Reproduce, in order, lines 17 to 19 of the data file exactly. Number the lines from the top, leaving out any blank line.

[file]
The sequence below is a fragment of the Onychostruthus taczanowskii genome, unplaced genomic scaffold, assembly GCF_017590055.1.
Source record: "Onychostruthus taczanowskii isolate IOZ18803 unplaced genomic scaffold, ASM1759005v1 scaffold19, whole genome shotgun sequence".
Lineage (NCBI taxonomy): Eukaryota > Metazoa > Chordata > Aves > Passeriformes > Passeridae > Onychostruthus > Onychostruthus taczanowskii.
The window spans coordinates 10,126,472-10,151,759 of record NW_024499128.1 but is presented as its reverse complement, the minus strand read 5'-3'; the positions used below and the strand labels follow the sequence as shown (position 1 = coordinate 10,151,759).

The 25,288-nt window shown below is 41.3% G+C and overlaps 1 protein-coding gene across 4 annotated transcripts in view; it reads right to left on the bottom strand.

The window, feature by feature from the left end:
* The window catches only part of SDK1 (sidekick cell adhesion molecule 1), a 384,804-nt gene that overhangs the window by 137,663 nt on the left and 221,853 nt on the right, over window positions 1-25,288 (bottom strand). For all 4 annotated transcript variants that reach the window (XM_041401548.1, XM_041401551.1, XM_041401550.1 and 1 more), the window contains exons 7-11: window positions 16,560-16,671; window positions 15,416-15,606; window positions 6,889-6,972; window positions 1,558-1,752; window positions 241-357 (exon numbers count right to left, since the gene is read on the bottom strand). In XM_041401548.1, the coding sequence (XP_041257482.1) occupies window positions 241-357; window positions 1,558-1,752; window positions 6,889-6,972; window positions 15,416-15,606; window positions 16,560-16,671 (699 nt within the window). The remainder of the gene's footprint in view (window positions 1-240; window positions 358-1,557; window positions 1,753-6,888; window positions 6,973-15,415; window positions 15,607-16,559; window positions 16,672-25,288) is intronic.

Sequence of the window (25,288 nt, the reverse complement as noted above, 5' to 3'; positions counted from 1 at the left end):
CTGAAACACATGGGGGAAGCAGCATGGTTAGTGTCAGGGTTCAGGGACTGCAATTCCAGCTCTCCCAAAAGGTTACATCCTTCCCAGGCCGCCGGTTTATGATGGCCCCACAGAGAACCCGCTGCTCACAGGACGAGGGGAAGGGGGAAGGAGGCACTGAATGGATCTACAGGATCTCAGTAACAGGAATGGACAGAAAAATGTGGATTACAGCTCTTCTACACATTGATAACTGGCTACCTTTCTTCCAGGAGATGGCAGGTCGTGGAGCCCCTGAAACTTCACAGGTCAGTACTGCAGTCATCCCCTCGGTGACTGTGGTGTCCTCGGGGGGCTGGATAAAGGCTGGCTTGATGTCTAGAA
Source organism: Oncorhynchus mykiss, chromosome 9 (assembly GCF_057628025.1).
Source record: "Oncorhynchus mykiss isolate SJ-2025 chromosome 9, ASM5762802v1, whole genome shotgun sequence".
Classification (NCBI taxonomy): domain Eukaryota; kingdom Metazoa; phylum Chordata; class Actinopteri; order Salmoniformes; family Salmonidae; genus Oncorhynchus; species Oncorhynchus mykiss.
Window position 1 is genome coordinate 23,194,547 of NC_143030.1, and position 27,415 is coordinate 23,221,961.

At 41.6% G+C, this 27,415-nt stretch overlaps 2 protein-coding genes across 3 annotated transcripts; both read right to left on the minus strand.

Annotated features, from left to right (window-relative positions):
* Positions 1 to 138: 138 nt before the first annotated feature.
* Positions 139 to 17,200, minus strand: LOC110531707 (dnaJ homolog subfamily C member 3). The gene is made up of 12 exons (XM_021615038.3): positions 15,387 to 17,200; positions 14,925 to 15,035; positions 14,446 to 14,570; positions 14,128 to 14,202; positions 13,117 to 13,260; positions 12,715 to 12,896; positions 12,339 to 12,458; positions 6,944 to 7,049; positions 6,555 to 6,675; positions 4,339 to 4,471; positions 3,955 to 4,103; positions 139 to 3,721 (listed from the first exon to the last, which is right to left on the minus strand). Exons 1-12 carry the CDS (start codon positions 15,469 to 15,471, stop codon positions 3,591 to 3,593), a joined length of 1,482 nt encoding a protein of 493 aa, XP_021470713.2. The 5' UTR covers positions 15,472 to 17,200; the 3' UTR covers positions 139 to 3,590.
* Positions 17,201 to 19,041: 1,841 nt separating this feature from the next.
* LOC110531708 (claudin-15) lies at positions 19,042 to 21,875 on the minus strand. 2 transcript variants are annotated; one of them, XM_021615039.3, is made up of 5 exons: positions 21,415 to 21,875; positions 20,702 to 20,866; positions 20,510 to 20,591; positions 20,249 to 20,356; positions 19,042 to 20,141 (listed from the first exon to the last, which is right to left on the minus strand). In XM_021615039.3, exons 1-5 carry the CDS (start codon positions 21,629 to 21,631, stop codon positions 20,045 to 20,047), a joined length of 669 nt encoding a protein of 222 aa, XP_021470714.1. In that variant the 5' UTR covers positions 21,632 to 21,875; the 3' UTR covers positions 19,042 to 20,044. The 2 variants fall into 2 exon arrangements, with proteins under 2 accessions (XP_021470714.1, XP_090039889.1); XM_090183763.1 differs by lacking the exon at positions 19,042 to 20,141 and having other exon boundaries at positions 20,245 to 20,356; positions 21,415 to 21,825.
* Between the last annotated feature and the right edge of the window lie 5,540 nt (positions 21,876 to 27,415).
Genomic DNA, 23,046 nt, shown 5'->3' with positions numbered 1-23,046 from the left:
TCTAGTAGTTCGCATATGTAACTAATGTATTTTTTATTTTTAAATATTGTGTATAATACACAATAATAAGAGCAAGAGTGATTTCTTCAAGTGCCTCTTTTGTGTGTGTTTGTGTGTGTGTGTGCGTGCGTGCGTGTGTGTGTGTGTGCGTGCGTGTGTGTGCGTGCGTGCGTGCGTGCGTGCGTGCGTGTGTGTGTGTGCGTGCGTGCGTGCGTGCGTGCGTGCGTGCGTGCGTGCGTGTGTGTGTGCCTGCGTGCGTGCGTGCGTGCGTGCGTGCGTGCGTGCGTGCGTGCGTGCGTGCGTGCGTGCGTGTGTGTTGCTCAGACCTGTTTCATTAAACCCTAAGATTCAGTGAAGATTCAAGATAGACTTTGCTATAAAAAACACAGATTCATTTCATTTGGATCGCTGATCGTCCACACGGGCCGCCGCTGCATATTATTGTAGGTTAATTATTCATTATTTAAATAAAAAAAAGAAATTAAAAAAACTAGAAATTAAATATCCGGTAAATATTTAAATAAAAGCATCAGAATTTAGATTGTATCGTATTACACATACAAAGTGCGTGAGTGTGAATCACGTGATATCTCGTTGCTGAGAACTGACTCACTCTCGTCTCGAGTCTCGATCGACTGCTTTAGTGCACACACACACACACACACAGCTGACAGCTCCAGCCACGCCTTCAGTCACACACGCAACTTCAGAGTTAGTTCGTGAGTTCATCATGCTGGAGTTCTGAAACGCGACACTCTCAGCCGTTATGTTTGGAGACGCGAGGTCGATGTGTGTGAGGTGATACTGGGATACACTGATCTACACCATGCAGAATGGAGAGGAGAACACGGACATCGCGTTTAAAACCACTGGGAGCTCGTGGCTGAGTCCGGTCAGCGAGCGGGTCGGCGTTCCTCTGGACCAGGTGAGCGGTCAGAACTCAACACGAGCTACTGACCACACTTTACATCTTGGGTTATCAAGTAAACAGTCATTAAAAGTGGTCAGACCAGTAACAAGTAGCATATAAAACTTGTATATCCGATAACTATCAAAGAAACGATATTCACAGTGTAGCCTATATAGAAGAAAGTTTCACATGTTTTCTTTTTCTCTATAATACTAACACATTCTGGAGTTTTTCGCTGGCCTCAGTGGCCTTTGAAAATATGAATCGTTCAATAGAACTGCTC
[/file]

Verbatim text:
* Positions 139 to 17,200, minus strand: LOC110531707 (dnaJ homolog subfamily C member 3). The gene is made up of 12 exons (XM_021615038.3): positions 15,387 to 17,200; positions 14,925 to 15,035; positions 14,446 to 14,570; positions 14,128 to 14,202; positions 13,117 to 13,260; positions 12,715 to 12,896; positions 12,339 to 12,458; positions 6,944 to 7,049; positions 6,555 to 6,675; positions 4,339 to 4,471; positions 3,955 to 4,103; positions 139 to 3,721 (listed from the first exon to the last, which is right to left on the minus strand). Exons 1-12 carry the CDS (start codon positions 15,469 to 15,471, stop codon positions 3,591 to 3,593), a joined length of 1,482 nt encoding a protein of 493 aa, XP_021470713.2. The 5' UTR covers positions 15,472 to 17,200; the 3' UTR covers positions 139 to 3,590.
* Positions 17,201 to 19,041: 1,841 nt separating this feature from the next.
* LOC110531708 (claudin-15) lies at positions 19,042 to 21,875 on the minus strand. 2 transcript variants are annotated; one of them, XM_021615039.3, is made up of 5 exons: positions 21,415 to 21,875; positions 20,702 to 20,866; positions 20,510 to 20,591; positions 20,249 to 20,356; positions 19,042 to 20,141 (listed from the first exon to the last, which is right to left on the minus strand). In XM_021615039.3, exons 1-5 carry the CDS (start codon positions 21,629 to 21,631, stop codon positions 20,045 to 20,047), a joined length of 669 nt encoding a protein of 222 aa, XP_021470714.1. In that variant the 5' UTR covers positions 21,632 to 21,875; the 3' UTR covers positions 19,042 to 20,044. The 2 variants fall into 2 exon arrangements, with proteins under 2 accessions (XP_021470714.1, XP_090039889.1); XM_090183763.1 differs by lacking the exon at positions 19,042 to 20,141 and having other exon boundaries at positions 20,245 to 20,356; positions 21,415 to 21,825.